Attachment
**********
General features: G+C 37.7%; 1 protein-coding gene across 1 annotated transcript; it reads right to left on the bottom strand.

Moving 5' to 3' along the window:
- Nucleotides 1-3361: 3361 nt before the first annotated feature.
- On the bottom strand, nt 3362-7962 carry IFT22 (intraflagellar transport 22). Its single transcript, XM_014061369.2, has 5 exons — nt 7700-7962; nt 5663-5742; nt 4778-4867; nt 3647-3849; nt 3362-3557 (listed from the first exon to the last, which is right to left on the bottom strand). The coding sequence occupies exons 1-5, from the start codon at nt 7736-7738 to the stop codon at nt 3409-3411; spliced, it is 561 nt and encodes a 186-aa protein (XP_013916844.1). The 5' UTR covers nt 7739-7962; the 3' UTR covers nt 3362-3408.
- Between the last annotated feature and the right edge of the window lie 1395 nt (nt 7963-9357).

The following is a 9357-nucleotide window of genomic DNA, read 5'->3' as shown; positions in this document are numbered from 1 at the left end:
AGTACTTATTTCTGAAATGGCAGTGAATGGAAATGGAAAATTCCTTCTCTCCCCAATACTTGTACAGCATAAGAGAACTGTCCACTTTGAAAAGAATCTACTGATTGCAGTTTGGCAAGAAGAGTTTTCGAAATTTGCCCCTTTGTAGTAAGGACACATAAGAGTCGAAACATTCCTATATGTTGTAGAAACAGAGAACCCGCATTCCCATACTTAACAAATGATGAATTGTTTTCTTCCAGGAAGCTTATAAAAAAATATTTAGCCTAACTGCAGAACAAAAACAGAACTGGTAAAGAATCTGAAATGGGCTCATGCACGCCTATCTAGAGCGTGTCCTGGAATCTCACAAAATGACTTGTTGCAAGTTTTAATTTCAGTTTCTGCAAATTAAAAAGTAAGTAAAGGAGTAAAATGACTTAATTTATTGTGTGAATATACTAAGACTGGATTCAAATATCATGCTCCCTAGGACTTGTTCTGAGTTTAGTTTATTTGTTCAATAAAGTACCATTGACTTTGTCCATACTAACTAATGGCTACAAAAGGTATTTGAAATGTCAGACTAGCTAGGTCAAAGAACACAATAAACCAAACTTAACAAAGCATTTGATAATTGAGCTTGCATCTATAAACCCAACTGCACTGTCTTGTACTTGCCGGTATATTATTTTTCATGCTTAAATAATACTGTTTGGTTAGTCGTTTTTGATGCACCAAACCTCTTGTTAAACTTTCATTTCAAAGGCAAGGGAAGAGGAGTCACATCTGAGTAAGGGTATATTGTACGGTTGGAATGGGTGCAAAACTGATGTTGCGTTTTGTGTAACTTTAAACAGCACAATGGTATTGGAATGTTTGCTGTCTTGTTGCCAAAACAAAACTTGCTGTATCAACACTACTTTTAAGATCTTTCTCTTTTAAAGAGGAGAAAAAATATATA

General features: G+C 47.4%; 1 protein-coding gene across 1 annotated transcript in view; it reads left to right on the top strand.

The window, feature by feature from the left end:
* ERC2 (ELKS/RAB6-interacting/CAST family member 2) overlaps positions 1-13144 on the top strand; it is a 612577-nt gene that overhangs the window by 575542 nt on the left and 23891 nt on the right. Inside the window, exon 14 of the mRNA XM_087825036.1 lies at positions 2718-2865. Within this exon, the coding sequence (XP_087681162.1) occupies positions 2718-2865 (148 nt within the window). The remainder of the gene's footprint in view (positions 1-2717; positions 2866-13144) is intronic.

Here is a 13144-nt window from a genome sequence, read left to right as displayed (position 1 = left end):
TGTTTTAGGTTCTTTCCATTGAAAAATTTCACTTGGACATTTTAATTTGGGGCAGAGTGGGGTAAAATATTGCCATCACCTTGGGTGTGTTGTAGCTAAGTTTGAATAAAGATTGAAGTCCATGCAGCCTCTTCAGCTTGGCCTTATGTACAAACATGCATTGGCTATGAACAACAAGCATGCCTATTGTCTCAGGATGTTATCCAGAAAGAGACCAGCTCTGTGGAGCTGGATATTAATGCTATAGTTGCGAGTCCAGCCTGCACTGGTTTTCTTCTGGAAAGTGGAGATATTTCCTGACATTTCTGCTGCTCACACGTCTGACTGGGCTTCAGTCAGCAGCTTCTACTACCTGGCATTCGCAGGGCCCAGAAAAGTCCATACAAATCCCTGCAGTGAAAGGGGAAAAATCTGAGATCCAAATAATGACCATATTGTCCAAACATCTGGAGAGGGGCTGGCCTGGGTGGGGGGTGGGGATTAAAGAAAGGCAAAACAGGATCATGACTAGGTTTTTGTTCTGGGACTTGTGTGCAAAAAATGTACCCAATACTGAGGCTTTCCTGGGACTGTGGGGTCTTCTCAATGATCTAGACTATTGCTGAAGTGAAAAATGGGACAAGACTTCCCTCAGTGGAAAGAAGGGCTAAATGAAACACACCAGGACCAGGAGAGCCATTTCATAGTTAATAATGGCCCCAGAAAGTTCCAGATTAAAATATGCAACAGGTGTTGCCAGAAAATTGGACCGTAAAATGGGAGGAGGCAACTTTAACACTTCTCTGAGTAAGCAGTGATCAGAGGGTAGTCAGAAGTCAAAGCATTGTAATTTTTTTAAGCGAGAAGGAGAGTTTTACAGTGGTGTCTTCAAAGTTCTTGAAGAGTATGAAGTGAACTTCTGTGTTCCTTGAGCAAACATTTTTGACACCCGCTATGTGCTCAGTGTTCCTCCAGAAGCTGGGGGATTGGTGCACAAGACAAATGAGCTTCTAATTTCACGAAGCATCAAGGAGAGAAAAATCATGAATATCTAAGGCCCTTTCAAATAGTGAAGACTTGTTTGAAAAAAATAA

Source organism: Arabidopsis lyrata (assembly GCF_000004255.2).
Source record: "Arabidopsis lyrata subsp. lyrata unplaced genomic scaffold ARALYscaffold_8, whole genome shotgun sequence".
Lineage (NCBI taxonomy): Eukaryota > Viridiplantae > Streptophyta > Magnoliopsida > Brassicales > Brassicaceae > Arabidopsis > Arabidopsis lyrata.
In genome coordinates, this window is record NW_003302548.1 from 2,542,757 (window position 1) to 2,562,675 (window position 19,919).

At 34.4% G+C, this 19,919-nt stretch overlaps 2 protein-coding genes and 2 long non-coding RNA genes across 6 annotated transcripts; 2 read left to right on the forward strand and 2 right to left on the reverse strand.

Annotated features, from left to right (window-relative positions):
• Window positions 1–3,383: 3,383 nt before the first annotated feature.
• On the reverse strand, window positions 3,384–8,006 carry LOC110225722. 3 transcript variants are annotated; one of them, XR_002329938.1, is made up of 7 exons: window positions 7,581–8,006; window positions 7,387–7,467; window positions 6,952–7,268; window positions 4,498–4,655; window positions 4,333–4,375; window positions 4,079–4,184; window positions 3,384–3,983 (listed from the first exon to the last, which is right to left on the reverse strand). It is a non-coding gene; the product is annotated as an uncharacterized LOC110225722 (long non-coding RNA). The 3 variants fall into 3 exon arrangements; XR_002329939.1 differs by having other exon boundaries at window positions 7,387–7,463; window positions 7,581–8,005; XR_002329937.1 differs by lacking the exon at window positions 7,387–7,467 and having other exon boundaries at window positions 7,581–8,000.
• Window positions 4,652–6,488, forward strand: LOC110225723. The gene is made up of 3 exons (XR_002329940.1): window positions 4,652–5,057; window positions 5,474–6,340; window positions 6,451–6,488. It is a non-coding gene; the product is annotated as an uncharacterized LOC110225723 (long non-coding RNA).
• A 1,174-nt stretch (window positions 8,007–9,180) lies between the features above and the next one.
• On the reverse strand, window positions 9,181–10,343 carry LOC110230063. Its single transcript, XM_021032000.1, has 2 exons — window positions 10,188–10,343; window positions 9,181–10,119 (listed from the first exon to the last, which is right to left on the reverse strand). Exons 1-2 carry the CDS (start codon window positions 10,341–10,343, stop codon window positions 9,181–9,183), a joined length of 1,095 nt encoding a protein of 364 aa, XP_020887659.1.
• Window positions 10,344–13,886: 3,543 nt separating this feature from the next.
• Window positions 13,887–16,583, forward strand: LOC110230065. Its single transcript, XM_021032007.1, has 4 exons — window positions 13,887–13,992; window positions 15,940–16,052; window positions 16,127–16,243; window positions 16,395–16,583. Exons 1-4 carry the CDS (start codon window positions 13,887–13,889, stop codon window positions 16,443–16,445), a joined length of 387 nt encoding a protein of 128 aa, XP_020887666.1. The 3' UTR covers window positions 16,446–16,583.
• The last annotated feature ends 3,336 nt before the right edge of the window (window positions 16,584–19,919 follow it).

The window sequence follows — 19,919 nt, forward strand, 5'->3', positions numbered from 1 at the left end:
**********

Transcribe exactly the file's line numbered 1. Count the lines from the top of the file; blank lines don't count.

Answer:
General features: G+C 37.7%; 1 protein-coding gene across 1 annotated transcript; it reads right to left on the bottom strand.